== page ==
HTML5 Graphing and Data Visualization Cookbook

HTML5 Graphing and Data Visualization Cookbook by Ben Fhala
$44.99 at Amazon

Although I’ve been using HTML5 for a few years now, I haven’t yet done much with the Canvas, the new drawing element. Having started, it reminds me of nothing so much as moving the turtle around in the old Logo programming language.

In HTML5 Graphing and Data Visualization Cookbook, we start out by learning to create basic shapes in Canvas, with the gimmick of creating various national flags. This takes up only the first two chapters of the book, as it is presumed that the reader is already comfortable with HTML and JavaScript; the remaining eight chapters involve creating and using maps, graphs, and charts, both simple and animated. Towards the end of the book, we actually get into using the Google Maps API to overlay our data onto a world map.

In each chapter, we start by typing in some new code and run it; after that, the book discusses what the code is doing. I liked the format because you see results right away – each code segment is relatively short – and then after seeing what happens, you see how it works. I also liked the little mathematical explanations and programming asides that pop up here and there. The chapter organization also makes it easy to jump to the section of the book you’re interested in, so I think this will make a good reference.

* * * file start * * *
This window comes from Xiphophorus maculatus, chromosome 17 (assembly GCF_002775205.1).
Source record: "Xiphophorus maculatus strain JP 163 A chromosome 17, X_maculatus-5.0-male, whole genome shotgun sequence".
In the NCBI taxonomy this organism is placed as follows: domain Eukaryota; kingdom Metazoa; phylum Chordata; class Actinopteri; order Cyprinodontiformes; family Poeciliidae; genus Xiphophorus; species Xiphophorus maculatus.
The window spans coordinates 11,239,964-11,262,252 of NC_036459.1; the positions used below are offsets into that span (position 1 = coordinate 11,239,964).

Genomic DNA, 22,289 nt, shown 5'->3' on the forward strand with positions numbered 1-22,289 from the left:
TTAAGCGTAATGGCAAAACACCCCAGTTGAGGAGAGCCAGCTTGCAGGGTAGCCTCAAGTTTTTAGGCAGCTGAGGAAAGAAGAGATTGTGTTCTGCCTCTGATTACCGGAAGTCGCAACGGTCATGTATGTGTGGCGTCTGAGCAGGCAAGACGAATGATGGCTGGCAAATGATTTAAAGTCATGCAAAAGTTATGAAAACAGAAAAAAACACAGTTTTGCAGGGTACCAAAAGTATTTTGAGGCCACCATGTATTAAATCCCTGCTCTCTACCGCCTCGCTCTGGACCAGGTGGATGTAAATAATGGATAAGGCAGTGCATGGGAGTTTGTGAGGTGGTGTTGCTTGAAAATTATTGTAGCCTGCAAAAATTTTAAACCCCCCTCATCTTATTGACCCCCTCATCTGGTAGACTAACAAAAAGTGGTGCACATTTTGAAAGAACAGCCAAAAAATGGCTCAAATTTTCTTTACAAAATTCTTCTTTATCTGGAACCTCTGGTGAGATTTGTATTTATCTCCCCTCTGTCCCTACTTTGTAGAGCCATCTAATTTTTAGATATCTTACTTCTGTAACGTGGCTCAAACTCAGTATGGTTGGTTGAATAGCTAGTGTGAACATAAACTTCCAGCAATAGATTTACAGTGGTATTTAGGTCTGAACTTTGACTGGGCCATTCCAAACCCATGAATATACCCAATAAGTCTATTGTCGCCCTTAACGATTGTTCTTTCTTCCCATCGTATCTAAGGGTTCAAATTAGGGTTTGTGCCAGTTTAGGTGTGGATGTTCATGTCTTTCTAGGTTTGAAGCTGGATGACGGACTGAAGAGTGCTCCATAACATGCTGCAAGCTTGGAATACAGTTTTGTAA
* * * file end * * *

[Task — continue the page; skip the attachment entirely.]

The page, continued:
There were two things that irritated me about this book. The first was that the spacing in code is a little odd, with extra spaces where I wouldn’t expect to see them and no space where I do expect one. This doesn’t affect how the code works, but it’s a little distracting. The book is also written in a fairly informal manner, complete with smileys; at times I felt like I was reading blog posts rather than a professional programming book. That said, neither of those really takes away from the usability of the book, and are more a matter of personal preference than anything else. For the topic this book covers, I haven’t seen anything better.

Disclosure: I received a free review copy of this book.

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This entry was posted by William on Saturday, August 31st, 2013 at 9:00 pm and is filed under Technical . You can follow any responses to this entry through the RSS 2.0 feed. You can leave a response, or trackback from your own site.

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